UPDATE: Rupert Murdoch denied the Financial Times report about the delayed launch of a new publication via Twitter. On Tuesday, he asked if F.T. stood for "Financial Times or Fawlty Towers," and called the "Sun on Sunday story today 100 per cent wrong."
News Corp.'s launch of Britain's newest Sunday newspaper has been delayed due to more arrests at the company.
The Financial Times reported that four journalists at The Sun were arrested by the law enforcement team investigating illegal payments from members of the press to the police. The Sun is owned by Rupert Murdoch, whose media empire is the center of the phone hacking scandal that has rocked the British press, police and political establishment.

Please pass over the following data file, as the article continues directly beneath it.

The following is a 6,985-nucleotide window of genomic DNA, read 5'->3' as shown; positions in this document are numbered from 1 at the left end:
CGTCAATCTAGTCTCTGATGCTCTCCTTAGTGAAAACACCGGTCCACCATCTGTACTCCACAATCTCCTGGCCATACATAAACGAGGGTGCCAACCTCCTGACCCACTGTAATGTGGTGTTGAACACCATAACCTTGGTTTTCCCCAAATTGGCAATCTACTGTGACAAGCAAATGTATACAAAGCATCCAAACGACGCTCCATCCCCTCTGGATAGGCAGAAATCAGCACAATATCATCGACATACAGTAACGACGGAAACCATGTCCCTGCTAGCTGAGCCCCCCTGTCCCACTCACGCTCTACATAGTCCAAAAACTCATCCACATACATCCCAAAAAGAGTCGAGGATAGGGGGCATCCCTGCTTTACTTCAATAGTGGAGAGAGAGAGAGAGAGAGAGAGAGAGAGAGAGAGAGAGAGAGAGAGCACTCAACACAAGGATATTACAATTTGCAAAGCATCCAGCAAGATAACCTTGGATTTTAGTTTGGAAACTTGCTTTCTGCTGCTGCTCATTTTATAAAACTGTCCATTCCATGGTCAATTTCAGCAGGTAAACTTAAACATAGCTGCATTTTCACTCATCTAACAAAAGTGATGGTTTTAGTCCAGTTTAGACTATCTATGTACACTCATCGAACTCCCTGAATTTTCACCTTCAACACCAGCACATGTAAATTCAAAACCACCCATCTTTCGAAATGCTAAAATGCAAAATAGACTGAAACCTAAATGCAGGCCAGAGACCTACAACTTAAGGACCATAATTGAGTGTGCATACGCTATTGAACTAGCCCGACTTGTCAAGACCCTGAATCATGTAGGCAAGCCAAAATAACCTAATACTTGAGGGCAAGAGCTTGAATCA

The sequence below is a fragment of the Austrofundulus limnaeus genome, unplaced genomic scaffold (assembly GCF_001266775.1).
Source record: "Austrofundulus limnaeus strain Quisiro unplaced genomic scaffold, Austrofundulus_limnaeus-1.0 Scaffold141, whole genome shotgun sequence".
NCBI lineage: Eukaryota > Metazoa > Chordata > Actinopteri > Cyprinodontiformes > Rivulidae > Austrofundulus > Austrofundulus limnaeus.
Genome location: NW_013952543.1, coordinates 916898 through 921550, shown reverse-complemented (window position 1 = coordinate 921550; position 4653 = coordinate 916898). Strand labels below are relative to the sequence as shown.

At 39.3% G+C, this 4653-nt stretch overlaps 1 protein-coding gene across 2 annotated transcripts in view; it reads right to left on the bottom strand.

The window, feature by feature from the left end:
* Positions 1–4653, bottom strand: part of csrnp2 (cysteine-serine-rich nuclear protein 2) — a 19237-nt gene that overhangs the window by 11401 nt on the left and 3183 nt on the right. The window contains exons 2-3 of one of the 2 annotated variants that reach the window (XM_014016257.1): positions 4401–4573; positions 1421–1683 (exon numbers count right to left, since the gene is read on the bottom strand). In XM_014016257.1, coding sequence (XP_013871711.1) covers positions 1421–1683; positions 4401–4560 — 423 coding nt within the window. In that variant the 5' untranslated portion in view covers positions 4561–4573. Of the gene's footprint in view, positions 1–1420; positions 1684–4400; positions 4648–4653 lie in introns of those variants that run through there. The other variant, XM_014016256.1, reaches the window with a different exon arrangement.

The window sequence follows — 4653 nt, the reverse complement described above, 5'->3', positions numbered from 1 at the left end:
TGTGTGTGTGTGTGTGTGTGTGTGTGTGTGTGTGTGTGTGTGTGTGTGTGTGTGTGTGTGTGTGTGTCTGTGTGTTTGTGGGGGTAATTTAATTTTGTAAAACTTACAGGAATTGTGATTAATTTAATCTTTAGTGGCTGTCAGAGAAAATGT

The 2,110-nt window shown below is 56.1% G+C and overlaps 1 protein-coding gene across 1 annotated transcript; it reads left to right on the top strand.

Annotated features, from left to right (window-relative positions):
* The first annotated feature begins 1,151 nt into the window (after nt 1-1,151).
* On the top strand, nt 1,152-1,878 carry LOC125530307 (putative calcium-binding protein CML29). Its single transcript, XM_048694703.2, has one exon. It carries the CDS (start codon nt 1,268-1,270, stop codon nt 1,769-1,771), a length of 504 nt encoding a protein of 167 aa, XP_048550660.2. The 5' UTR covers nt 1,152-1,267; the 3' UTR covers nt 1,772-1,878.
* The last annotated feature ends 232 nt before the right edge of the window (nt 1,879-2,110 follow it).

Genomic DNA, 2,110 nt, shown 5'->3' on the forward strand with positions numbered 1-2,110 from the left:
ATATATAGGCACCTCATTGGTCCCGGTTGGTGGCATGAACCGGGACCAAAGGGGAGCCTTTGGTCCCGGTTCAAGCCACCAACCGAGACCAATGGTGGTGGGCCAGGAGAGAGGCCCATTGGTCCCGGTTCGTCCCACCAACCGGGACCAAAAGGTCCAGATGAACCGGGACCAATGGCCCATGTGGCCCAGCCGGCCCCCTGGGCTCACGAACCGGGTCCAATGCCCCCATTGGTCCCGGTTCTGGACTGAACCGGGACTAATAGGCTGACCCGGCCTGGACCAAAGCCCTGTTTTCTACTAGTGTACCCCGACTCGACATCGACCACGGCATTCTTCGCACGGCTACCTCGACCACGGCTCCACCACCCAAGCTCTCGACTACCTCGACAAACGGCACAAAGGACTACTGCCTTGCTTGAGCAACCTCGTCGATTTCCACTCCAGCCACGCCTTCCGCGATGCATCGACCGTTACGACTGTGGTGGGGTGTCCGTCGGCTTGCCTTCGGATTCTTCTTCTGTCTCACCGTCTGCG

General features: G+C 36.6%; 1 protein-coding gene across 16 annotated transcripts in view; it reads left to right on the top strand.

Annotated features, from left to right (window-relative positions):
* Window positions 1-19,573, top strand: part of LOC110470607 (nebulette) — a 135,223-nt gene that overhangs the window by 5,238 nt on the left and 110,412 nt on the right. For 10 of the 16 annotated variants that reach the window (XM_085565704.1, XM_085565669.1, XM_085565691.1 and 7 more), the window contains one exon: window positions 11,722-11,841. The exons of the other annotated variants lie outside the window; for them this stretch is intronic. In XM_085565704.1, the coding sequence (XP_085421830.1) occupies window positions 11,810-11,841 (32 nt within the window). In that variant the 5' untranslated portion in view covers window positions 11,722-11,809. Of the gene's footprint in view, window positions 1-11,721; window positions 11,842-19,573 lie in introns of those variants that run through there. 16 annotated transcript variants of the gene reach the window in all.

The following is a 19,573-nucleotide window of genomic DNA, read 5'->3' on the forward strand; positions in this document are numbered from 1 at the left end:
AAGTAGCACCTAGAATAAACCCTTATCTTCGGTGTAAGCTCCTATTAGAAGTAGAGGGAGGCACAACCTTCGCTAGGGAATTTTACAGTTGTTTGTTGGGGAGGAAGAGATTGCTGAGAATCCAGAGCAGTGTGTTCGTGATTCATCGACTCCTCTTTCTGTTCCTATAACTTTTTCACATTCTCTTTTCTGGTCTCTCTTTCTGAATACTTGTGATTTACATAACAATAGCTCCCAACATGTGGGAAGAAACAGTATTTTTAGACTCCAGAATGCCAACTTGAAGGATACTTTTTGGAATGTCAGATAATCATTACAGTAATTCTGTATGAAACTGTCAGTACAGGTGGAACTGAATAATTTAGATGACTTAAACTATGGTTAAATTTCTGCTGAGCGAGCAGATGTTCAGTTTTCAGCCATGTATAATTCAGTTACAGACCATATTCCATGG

Now, the company is delaying the launch of a Sunday version of the Sun. The company had been planning to launch the weekend paper to replace the now-shuttered News of the World. Revelations that the tabloid had listened to the phone messages of murdered schoolgirl Milly Dowler blew the British phone hacking scandal wide open in July. The new publication was reportedly slated to launch on April 29.
A spokesperson for News International, the British subsidiary of News Corp., had declined to comment on "speculation" about a new paper. In a statement, the company said that the most recent arrests came as a result of "proactively" providing information to the police investigation on bribery.
The complete events of the phone hacking scandal:
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